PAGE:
Octopus Lagareiro/Polvo à Lagareiro
Lagareiro is a style of cooking fish which has many variants but typically ends in dressing the fish generously with extra virgin olive oil (lagareiro is the owner of an olive oil press) after grilling or roasting. There are great myths about octopus, its tenderness and how not to get it to taste like rubber. From boiling it in coke to “toe-dipping” the octopus three before submersion or to “beat it to death” with a hammer, the tricks are numerous. In general it is easier to work with good quality frozen octopus than with fresh one. I find that if you cook the thing long enough it will eventually get soft. Octopus does shrink considerable when cooking.
1 large bunch of coriander
2 cloves garlic
8 tbsp olive oil
1 onion carved with 6 cloves
2 bay leaves
1. Prepare the octopus for boiling. Frozen ones usually come ready to cook. Boil with the bay leaves and onion. Check tenderness with a fork after 40 minutes and continue to cook as necessary.
2. Once the octopus is cooked remove and let cool down a little. (The cooking water retains quite a lot of flavour and can be used as stock for cooking rice. You can keep the head roughly chopped to add to the rice).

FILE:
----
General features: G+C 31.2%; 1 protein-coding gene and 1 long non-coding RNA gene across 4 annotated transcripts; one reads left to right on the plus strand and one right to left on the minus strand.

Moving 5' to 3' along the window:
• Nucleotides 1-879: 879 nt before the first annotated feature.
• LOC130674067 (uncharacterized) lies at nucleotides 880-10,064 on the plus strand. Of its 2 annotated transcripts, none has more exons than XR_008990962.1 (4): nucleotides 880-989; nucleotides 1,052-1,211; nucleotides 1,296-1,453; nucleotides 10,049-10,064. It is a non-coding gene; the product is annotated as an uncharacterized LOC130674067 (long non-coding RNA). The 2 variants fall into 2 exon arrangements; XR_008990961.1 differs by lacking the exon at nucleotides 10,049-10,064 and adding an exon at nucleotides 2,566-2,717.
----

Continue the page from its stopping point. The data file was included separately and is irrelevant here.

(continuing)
Cut up the arms either whole or thinly sliced along the length, brush with a little olive oil and grill over charcoal turning regularly.
3. Make the dressing by crushing the garlic with a little salt on a mortar and pestle, add roughly chopped coriander and blend everything with olive oil and lemon juice.
4. When the octopus is done (10-15 minutes should do it as the idea is just to finish it with a char-grilled taste) pour the dressing on top and serve immediately with “batatas a murro” (“punched potatoes” – roast small potatoes with skin and sea salt and then punched!)